MERE NEWCOMERS .... BRING BACK B1FF!

    2. amanfromMars 1 Silver badge

      Re: Strange Charcters

      Can a longtime El Reg veteran please educate me about a few special characters here.

      What's the deal with amanfromMars 1 and bombastic bob? ... cliffe

      Is the Deal or No Deal Situation/Virtual Reality here and with you, cliffe .... Proof Positive of Advanced Virtualised Application with NEUKlearer HyperRadioProACTive Applications Presenting Guaranteed Futures for AIMaster Pilot ProgramMING.

      Beware in Future Territories though, and be also Aware that Live Operational Virtual Environments are never a Tool for Schooling Fools. LOVE Space Places are Heavenly HeadQuarters for True Kings and Queens with Bounty Aplenty and Interminable to Share ..... Invest and Spend Sagely/Right Royally :-)

      1. Anonymous Coward
        Anonymous Coward

        Re: Strange Charcters - Some Subsonic ASCII

        "There is a Sound

        It's Under Ground"

    3. Michael Wojcik Silver badge

      Re: Strange Charcters

      Just some of our local kooks. What has the deal ever been with online kooks? They are a species unto themselves.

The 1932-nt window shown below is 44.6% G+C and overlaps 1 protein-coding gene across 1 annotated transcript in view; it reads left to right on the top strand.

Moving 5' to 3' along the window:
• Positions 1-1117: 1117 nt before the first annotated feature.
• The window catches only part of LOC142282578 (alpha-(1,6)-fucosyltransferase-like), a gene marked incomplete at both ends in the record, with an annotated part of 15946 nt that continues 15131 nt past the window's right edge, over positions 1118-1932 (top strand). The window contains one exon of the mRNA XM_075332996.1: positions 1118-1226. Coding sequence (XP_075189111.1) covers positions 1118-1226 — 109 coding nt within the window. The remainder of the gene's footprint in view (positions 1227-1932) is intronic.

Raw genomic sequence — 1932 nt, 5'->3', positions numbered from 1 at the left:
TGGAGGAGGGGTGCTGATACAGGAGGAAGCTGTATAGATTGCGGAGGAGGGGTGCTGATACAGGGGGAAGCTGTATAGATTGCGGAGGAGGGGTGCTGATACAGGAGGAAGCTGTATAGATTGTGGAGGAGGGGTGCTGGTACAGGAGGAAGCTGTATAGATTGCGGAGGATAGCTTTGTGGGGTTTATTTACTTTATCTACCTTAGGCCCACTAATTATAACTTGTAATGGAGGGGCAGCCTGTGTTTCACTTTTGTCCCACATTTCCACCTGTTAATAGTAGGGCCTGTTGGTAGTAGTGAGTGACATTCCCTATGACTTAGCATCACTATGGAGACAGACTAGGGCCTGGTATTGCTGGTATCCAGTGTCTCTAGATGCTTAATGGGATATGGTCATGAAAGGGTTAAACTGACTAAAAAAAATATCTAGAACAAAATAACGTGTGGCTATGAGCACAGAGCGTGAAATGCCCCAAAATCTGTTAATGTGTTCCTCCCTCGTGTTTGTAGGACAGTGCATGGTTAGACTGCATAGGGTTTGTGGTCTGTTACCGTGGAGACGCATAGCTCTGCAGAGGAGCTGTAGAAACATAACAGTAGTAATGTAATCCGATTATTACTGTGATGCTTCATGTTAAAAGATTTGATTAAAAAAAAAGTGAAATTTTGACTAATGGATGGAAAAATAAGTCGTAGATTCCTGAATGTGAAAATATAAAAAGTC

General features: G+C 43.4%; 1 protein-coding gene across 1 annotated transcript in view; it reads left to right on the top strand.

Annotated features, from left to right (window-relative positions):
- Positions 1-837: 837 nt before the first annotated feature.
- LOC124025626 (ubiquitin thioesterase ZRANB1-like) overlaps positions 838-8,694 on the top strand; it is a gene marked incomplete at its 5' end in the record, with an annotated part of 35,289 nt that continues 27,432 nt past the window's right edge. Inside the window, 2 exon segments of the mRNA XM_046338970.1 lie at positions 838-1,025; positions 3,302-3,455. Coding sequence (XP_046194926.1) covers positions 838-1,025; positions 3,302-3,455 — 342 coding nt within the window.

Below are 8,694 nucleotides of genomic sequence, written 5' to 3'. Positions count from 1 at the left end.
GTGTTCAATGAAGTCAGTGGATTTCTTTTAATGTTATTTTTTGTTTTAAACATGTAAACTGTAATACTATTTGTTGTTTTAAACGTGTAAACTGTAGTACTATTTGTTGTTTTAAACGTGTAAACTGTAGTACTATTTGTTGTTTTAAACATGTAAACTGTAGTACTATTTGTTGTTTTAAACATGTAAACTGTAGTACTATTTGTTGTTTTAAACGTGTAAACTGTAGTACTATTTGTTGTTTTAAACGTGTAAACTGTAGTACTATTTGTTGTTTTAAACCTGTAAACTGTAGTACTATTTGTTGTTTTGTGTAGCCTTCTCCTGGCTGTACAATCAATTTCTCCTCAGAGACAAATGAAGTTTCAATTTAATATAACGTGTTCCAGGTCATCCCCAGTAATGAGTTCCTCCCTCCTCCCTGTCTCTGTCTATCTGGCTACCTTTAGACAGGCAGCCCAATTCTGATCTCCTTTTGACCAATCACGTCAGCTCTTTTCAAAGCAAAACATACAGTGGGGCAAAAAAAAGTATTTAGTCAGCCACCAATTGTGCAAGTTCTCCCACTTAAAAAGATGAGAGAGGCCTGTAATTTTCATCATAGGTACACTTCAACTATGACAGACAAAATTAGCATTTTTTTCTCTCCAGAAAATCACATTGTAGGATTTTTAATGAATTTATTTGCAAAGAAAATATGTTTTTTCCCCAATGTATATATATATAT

Personally, I'm glad to have them, as long as they don't become too disruptive. They give the dish some flavor.

      Hell, I even enjoyed Eadon. ("Overwhelming, am I not?")

      1. amanfromMars 1 Silver badge

        When Drowning in Choppy Waters ...... Call for Sublime Help and Surreal InterNetional Rescue

        Both local kooks and alien spooks are a stealthy lawless species whenever invasive is not too disruptive and right tasty, Michael Wojcik, and would you agree that they are a creative force and novel future intelligence source whenever their space places are targeted for military intervention and domination ....... Trump Orders Pentagon To "Immediately Establish A Space Force"

        Do you think UKGBNI MOD leaderships have skin and effective reins for reigns in that Particular Peculiar Great Game? Or are present chiefs of staff and the current minister in office all as at sea in a leaky boat without AI See/Learned Virtual Machine Vision, which you should note is not shared here as a question, for of course they are.

        1. Anonymous Coward
          Anonymous Coward

          Re: When Drowning in Choppy Waters ...... Call for Sublime Help and Surreal InterNetional Rescue

          Trump Orders Pentagon To """Immediately Establish A Space Force""" -

          Making Greenbuck Weak Again. Crazy Printers Order Thousands More Tons of Paper.

  8. Claptrap314 Silver badge

    These academics need some fresh air

    It only took them six months to publish a finding which is only a partial implementation (and solution) to what I commented here the same day that this information became public? (Nothing special about me--anyone with a few years or more of experience in that field would certainly have had the same ideas.)

    I stand by my original (same day) estimates: if shadowing is to be implemented without substantially hurting speed/power, it's going to take roughly 50% of the processor area, at least out to the L1s. Deep fully-associative pools of resources are really, really expensive & slow.